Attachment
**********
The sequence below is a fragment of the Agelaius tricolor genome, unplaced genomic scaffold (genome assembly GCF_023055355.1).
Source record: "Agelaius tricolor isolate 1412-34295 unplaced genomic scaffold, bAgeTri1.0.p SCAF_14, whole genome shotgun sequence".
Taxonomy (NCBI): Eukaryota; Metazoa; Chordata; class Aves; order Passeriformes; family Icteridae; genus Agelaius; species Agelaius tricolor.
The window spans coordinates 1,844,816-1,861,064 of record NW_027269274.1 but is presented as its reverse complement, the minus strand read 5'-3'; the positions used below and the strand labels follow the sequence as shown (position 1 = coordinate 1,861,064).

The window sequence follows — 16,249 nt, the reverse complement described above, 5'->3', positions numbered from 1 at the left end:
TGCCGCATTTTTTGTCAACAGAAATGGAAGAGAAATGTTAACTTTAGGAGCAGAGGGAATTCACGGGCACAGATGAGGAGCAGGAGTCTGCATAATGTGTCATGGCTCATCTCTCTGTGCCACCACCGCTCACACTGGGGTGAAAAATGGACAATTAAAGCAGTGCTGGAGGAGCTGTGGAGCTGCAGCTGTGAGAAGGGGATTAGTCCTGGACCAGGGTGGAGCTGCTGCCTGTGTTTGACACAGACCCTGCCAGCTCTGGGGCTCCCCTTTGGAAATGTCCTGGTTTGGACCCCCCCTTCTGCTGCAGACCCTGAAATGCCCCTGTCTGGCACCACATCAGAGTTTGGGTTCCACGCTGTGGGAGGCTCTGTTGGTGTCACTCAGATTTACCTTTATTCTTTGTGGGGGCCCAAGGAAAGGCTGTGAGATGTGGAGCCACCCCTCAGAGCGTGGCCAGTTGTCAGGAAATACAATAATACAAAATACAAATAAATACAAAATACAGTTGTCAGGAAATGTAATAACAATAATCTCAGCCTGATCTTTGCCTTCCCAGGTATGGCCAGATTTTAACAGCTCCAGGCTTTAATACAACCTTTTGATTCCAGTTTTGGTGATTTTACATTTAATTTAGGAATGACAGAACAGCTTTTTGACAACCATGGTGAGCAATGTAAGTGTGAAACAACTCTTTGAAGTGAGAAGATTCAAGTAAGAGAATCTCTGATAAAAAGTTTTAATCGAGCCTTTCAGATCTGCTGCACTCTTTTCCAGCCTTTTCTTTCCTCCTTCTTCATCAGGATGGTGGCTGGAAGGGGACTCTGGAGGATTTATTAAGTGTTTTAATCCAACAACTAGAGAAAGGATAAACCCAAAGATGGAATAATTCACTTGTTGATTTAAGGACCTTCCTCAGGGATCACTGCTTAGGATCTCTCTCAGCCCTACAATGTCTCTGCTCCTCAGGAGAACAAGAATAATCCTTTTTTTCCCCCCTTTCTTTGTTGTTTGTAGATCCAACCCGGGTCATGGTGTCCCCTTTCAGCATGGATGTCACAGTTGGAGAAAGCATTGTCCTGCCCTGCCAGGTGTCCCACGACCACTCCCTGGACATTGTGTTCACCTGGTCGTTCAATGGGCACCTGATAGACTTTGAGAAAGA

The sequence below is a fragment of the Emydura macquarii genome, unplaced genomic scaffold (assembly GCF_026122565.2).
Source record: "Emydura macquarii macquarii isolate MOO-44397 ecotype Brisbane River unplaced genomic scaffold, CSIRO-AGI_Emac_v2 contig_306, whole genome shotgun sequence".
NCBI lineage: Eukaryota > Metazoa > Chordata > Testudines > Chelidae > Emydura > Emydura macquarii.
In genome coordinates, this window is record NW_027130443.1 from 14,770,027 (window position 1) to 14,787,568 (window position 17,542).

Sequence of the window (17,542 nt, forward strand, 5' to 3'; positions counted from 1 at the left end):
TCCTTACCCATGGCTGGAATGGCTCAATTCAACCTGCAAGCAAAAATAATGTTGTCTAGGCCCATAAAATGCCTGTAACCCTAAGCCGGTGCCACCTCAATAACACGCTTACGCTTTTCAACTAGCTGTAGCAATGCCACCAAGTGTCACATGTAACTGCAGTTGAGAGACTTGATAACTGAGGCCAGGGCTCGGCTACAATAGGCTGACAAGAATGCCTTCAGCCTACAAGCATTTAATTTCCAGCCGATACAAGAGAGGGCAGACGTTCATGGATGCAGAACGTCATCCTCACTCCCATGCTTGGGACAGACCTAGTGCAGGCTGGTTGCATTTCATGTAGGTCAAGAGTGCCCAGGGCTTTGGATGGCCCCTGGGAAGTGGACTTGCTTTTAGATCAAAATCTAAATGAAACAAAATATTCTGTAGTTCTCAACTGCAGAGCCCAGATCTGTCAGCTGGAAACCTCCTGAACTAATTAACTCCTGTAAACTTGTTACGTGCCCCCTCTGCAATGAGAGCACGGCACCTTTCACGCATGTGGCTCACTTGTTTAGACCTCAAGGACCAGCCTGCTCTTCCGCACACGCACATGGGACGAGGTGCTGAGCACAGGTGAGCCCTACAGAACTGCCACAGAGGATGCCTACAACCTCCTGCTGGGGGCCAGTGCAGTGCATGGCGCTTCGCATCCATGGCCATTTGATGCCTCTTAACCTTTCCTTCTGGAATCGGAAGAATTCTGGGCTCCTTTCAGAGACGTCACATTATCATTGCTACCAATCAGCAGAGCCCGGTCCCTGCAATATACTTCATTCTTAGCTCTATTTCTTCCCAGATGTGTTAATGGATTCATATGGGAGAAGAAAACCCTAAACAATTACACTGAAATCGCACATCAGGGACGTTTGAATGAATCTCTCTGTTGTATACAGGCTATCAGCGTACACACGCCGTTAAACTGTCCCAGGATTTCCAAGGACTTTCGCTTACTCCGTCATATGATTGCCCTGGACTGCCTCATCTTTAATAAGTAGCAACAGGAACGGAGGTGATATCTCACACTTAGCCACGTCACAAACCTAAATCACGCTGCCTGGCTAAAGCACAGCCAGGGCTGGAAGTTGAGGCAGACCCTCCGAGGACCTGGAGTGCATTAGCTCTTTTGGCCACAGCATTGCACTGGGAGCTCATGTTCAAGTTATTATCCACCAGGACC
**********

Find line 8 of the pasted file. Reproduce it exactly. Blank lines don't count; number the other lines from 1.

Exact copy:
Source record: "Emydura macquarii macquarii isolate MOO-44397 ecotype Brisbane River unplaced genomic scaffold, CSIRO-AGI_Emac_v2 contig_306, whole genome shotgun sequence".